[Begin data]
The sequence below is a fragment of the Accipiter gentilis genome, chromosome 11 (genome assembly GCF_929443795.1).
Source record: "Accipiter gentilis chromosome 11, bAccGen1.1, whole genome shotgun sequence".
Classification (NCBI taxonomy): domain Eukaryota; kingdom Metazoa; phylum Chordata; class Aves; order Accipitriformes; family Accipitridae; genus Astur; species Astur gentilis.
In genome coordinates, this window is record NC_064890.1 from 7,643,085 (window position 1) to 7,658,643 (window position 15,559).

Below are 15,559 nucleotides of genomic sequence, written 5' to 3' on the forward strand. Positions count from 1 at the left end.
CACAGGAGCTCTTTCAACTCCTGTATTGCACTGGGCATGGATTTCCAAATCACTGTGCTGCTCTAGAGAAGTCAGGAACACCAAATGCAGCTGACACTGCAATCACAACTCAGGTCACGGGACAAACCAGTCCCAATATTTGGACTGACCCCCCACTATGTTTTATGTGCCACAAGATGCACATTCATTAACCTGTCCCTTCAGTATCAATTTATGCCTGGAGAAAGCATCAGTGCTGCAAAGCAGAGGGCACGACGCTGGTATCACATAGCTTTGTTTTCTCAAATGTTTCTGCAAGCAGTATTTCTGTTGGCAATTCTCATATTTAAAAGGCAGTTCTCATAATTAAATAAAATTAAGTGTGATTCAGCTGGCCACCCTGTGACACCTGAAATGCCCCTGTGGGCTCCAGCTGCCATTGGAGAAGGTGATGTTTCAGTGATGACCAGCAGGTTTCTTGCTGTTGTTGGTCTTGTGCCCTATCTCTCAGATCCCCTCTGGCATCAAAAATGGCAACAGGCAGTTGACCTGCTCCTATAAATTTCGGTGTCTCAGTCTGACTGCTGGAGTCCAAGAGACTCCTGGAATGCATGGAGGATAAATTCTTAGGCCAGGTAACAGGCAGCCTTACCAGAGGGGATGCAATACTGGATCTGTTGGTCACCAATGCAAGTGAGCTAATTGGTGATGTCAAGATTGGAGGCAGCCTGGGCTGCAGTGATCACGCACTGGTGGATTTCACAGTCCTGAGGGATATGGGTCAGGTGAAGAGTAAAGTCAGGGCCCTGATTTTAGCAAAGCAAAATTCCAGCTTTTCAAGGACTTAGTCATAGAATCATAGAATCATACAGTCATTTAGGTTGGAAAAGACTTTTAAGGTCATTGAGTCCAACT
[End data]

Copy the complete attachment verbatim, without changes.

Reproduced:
The sequence below is a fragment of the Accipiter gentilis genome, chromosome 11 (genome assembly GCF_929443795.1).
Source record: "Accipiter gentilis chromosome 11, bAccGen1.1, whole genome shotgun sequence".
Classification (NCBI taxonomy): domain Eukaryota; kingdom Metazoa; phylum Chordata; class Aves; order Accipitriformes; family Accipitridae; genus Astur; species Astur gentilis.
In genome coordinates, this window is record NC_064890.1 from 7,643,085 (window position 1) to 7,658,643 (window position 15,559).

Below are 15,559 nucleotides of genomic sequence, written 5' to 3' on the forward strand. Positions count from 1 at the left end.
CACAGGAGCTCTTTCAACTCCTGTATTGCACTGGGCATGGATTTCCAAATCACTGTGCTGCTCTAGAGAAGTCAGGAACACCAAATGCAGCTGACACTGCAATCACAACTCAGGTCACGGGACAAACCAGTCCCAATATTTGGACTGACCCCCCACTATGTTTTATGTGCCACAAGATGCACATTCATTAACCTGTCCCTTCAGTATCAATTTATGCCTGGAGAAAGCATCAGTGCTGCAAAGCAGAGGGCACGACGCTGGTATCACATAGCTTTGTTTTCTCAAATGTTTCTGCAAGCAGTATTTCTGTTGGCAATTCTCATATTTAAAAGGCAGTTCTCATAATTAAATAAAATTAAGTGTGATTCAGCTGGCCACCCTGTGACACCTGAAATGCCCCTGTGGGCTCCAGCTGCCATTGGAGAAGGTGATGTTTCAGTGATGACCAGCAGGTTTCTTGCTGTTGTTGGTCTTGTGCCCTATCTCTCAGATCCCCTCTGGCATCAAAAATGGCAACAGGCAGTTGACCTGCTCCTATAAATTTCGGTGTCTCAGTCTGACTGCTGGAGTCCAAGAGACTCCTGGAATGCATGGAGGATAAATTCTTAGGCCAGGTAACAGGCAGCCTTACCAGAGGGGATGCAATACTGGATCTGTTGGTCACCAATGCAAGTGAGCTAATTGGTGATGTCAAGATTGGAGGCAGCCTGGGCTGCAGTGATCACGCACTGGTGGATTTCACAGTCCTGAGGGATATGGGTCAGGTGAAGAGTAAAGTCAGGGCCCTGATTTTAGCAAAGCAAAATTCCAGCTTTTCAAGGACTTAGTCATAGAATCATAGAATCATACAGTCATTTAGGTTGGAAAAGACTTTTAAGGTCATTGAGTCCAACT